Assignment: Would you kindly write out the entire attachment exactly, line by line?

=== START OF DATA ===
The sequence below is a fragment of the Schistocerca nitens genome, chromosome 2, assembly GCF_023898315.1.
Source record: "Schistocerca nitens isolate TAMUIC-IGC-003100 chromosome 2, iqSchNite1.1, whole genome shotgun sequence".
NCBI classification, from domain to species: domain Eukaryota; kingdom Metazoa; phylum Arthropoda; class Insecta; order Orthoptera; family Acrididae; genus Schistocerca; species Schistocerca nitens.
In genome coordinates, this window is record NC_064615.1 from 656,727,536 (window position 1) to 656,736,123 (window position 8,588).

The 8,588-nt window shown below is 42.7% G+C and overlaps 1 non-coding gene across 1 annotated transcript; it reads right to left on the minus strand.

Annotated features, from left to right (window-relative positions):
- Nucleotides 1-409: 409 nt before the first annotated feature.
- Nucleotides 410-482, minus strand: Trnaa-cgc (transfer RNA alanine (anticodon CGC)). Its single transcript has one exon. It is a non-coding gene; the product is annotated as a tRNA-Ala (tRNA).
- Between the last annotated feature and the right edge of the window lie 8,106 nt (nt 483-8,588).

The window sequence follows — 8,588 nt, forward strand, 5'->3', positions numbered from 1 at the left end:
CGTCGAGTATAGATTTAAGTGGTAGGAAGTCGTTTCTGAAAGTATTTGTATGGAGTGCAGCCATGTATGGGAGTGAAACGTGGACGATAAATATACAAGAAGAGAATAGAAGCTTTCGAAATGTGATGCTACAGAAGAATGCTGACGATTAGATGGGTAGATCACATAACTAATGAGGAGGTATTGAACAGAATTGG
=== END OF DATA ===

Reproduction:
The sequence below is a fragment of the Schistocerca nitens genome, chromosome 2, assembly GCF_023898315.1.
Source record: "Schistocerca nitens isolate TAMUIC-IGC-003100 chromosome 2, iqSchNite1.1, whole genome shotgun sequence".
NCBI classification, from domain to species: domain Eukaryota; kingdom Metazoa; phylum Arthropoda; class Insecta; order Orthoptera; family Acrididae; genus Schistocerca; species Schistocerca nitens.
In genome coordinates, this window is record NC_064615.1 from 656,727,536 (window position 1) to 656,736,123 (window position 8,588).

The 8,588-nt window shown below is 42.7% G+C and overlaps 1 non-coding gene across 1 annotated transcript; it reads right to left on the minus strand.

Annotated features, from left to right (window-relative positions):
- Nucleotides 1-409: 409 nt before the first annotated feature.
- Nucleotides 410-482, minus strand: Trnaa-cgc (transfer RNA alanine (anticodon CGC)). Its single transcript has one exon. It is a non-coding gene; the product is annotated as a tRNA-Ala (tRNA).
- Between the last annotated feature and the right edge of the window lie 8,106 nt (nt 483-8,588).

The window sequence follows — 8,588 nt, forward strand, 5'->3', positions numbered from 1 at the left end:
CGTCGAGTATAGATTTAAGTGGTAGGAAGTCGTTTCTGAAAGTATTTGTATGGAGTGCAGCCATGTATGGGAGTGAAACGTGGACGATAAATATACAAGAAGAGAATAGAAGCTTTCGAAATGTGATGCTACAGAAGAATGCTGACGATTAGATGGGTAGATCACATAACTAATGAGGAGGTATTGAACAGAATTGG